In the depth of winter, I finally learned that within me there lay an invincible summer.
Albert Camus (1913 – 1960)
Long time, no blog…pardon the unannounced hiatus, my hands needed time to thaw. It’s been a rough season so far, but I am determined to make the most of my last winter in Chicago. Winter never fails to make loneliness more palpable. During the first winter with no roommate, boyfriend, or puppy to keep me warm, I have grown to appreciate my wonderful friends and family. My social circle has diminished in quantity this year as a result of the break up, but it truly is more rewarding to have a few loyal friends than a hundred fair weather ones. JP and Micah, are literally my foundation and the other legs of the tripod keeping me standing. As someone who never really had any close guy friends in the past (who weren’t gay), I’ve come to appreciate the opposite sex for their lack of unnecessary drama and inclination to stab someone in the back. I love these boys who have become the brothers I never had (okay, so I do actually have an awesome brother, but he doesn’t really talk to me except on facebook) and the feeling of security in knowing that they would protect me at any cost, or at the very least, can talk a good game when trying to intimidate potential suitors who they fear might break my heart. And who else could I watch Gossip Girl and be interviewed on WGN making literary references to F. Scott Fitzgerald and Jane Austen when discussing the show with but my favorite “Upper East Siders”?
But we all know that there’s a limit to what you can discuss with your male friends, and I would not have survived this quarter without my favorite pair of breasts and the woman whose body they are attached to…aka Lizette. When I measure my time at DePaul and how far I’ve come, I think about the first day Lizette and I were in class together…Fall quarter of my freshman year. How I saw this strikingly beautiful girl and thought…good lord I hate her for being able to come to class in a baseball cap and sweatshirt and still look like a model. And this girl who I envied and hated, who is now my best girl friend in Chicago, has opened me up not only to the city’s nightlife, but my own hidden confidence and wilder side. Beyond that, she is always there to commiserate and advise when I’m feeling less than ideal, and feeds me doritos, hummus and pita chips when I’m hungry!! Friends like these make me worry how my life will be without having them around when I leave Chicago. But as Kahlil Gibran once wrote, “when you part from your friend, you grieve not; for that which you love most in him may be clearer in his absence, as the mountain to the climber is clearer from the plain.”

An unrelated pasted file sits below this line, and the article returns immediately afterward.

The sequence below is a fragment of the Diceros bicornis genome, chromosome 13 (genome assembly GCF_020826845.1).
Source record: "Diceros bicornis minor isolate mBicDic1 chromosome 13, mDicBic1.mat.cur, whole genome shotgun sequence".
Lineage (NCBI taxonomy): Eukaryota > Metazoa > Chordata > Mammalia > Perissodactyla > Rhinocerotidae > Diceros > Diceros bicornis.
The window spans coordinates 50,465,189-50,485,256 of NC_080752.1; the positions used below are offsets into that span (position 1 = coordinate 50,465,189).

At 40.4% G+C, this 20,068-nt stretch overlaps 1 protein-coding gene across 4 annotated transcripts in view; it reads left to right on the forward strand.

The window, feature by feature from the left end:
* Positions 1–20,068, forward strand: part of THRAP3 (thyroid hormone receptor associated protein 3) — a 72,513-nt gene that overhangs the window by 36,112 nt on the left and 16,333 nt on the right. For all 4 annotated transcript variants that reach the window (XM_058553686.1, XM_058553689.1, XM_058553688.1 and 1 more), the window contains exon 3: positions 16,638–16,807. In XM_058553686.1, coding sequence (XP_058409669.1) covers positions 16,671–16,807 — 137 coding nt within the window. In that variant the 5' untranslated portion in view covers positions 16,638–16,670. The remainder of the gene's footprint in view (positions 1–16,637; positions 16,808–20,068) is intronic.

Maybe it’s the beautiful ice formations that the weather creates, but Winter is such a natural time for reflection. It’s almost as if time stands still with the rest of the frozen world, and you can catch your breath (and then see it leave you as you exhale). It’s a unique time where everything seems lifeless, but it lays the groundwork for the most lush season. But you have to remain cautious, because it’s easy, at least for me, to forget the promise of spring, when you’re surrounded with dark nights and painful elements. (Seasonal affective disorder, anyone?) Winter has a tendency to remind me of death and loss. My uncle/godfather passed away at the beginning of my winter break freshman year, and this holiday season will be the first without my godmother who passed away earlier this year. My heart goes out to other people who are spending the holidays without their loved one(s), and breaks in the knowledge that one of my little high school freshman babies (now in college and not a baby, though I still feel incredibly protective of), who I have watched grow into a magnificently beautiful and incredibly strong woman over the years, will be without her mother who died of cancer this week.
It is unimaginable that God could let such tragedy affect people with such kind and compassionate hearts. Winter also reminds me of Christmas, and how for years I used to spend at least two nights a week at church… singing and believing. I guess I’ve never stopped believing, but I’m not as forgiving as my religion asks me to be. In these moments where faith is tested, and I want to renounce the existence of a merciful God, because who could allow pain of this magnitude… I am struck by the glimmer of hope that only something (someone) greater than ourselves could create–new life. In less than 9 months, I will be a first time Aunt!! Well, not by blood–but one of my closest and oldest friends recently found out the good news, and I plan on spoiling that child like no other.
This winter has given me a lot of time to think about how far my journey as been up to this point, how I’ve changed, but more importantly how I’ve remained true to myself. Last winter I was clinging to a lifeless relationship as tightly as Flick’s tongue stuck to the pole in “A Christmas Story,” both equally foolish. I had no direction in my life, and let my cynical side determine my attitude. I cursed the glacial weather for making my emptiness that much more pronounced. But, now as the next two quarters will speed by, and before I know it, I will be missing the days of ice skating and snow angels, I am grateful for every bitter, cold, lonely night I’ve spent in this city, because it shows me the inner warmth that I have, extricated from anyone else, and my ability to thrive even when circumstances (or weather.com) tell me I should give up and hibernate.